During Monday's discussions on Pearson's first revised draft, the nuclear weapon states opposed a number of paragraphs, despite the softer language. Among other problems, Russia wanted the call on tactical nuclear weapons to be wrapped in conditionalities or thrown out; China still opposes transparency; and France and Russia continue to block the paragraph enshrining the "unequivocal undertaking" to accomplish the total elimination of nuclear arsenals. Pearson had dropped the specific references to de-alerting and de-activation, calling only for "concrete measures to reduce the operational status of nuclear weapons systems". In much of the disarmament discussions, the United States is keeping unusually quiet, letting other NWS state their objections. Britain periodically tries to make helpful drafting suggestions, and is letting it be known that it could accept the unequivocal undertaking if the phrase relating to the 2000-2005 review period is omitted. France, on the other hand, continues to assert that it would be prepared to give an unequivocal undertaking only to the "ultimate" elimination of nuclear weapons, but not to the actual elimination of nuclear arsenals. When NNWS complained that such a position was no advance on the 1995 decisions, France reportedly argued that its commitment in 1995 had been equivocal, so that an unequivocal undertaking to the ultimate goal was a step forward. It appears that no-one bought this argument, but it was a nice try!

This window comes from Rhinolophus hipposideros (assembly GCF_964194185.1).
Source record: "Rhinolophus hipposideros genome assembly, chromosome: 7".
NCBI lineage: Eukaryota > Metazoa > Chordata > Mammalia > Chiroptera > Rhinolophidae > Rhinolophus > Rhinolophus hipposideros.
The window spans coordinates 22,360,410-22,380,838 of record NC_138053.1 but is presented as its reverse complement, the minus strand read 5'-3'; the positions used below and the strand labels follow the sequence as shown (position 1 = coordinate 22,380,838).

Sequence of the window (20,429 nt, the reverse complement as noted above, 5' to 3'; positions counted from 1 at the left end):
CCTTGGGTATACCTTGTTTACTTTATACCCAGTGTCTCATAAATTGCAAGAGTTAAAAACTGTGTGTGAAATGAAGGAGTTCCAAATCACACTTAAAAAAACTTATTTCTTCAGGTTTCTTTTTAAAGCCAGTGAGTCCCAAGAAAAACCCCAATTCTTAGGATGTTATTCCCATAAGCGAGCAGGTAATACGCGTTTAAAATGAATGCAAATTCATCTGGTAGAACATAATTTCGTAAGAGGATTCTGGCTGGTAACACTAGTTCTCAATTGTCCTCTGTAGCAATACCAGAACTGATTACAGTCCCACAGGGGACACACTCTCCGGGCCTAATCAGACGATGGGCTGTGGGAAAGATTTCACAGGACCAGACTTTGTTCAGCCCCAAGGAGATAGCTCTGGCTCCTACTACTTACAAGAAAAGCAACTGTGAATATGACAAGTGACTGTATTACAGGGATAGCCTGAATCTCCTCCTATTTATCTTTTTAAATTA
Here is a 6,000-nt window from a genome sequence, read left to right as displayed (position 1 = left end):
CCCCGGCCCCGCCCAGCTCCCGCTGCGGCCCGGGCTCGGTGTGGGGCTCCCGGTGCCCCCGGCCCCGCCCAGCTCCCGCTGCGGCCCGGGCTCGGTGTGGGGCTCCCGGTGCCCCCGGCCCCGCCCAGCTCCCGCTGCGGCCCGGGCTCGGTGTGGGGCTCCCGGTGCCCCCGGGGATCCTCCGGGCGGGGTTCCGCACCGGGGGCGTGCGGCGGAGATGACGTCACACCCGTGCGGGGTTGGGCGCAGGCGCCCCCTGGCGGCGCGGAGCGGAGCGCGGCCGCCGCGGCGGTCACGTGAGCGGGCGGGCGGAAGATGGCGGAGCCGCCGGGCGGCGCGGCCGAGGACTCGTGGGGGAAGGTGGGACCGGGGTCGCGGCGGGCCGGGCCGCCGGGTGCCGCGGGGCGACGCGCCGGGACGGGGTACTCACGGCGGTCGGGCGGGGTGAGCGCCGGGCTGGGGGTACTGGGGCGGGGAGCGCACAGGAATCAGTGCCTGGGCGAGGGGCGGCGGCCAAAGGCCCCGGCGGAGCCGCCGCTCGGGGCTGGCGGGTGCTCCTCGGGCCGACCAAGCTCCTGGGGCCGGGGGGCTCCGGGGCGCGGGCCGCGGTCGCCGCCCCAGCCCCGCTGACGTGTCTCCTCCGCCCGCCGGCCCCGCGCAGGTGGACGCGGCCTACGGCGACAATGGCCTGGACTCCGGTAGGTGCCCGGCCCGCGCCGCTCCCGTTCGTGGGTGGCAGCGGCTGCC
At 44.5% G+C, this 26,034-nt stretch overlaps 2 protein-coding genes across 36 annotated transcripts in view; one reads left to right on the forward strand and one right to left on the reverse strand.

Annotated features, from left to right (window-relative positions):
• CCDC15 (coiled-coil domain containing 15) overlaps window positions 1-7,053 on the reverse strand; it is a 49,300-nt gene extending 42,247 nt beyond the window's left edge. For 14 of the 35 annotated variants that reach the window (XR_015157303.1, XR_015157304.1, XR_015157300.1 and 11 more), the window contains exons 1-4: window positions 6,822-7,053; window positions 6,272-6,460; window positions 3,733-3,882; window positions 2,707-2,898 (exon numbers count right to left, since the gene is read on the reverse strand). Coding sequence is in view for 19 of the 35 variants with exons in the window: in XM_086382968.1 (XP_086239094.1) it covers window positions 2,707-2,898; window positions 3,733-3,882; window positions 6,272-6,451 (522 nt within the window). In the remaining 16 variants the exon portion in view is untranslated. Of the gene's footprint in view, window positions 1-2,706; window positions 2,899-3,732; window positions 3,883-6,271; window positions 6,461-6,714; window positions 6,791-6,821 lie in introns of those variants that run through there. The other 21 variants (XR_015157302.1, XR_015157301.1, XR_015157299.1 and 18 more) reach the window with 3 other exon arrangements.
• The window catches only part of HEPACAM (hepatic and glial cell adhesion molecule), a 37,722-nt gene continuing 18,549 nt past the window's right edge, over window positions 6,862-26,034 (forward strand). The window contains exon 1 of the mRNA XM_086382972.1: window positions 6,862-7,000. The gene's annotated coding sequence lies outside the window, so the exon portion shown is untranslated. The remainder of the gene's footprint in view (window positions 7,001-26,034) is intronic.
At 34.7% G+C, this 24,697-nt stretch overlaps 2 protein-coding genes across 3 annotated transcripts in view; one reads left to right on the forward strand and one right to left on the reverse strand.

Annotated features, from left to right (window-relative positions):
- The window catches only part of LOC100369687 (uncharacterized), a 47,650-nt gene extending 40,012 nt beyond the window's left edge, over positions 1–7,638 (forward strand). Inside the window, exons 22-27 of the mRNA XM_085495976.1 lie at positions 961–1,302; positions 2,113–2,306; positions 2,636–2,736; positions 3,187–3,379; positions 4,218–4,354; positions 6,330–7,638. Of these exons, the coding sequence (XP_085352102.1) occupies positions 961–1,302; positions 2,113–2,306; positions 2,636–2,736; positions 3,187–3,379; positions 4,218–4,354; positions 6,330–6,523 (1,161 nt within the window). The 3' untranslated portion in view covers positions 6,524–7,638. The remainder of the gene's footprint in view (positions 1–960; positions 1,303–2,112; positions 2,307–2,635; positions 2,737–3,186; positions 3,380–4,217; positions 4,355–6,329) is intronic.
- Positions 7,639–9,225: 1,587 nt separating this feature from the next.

Mexico, on behalf of the New Agenda Coalition, took up the argument against "strategic stability", which had been evoked four times at the NWS' request - in connection with "preserving and strengthening" the ABM Treaty, reducing nuclear arsenals unilaterally, tactical nuclear weapons, and diminishing the role of nuclear weapons in security policies. Antonio de Icaza argued that 'strategic stability' used in these contexts amounted to little more than the assertion of a nuclear status quo in which the NWS' belief that their nuclear weapons were important for national or international stability and security is somehow endorsed by all. If this were carried forward in NPT consensus documents the NWS would evoke it as an excuse for dragging their heels or not fulfilling the measures and steps agreed to. This, de Icaza averred, the non-nuclear states parties to the NPT could never underwrite. Various other changes had been made, including: annual reporting from the NWS dropped down to 'regular'; and irreversibility characterised as a guide rather than a requirement in effecting nuclear disarmament measures.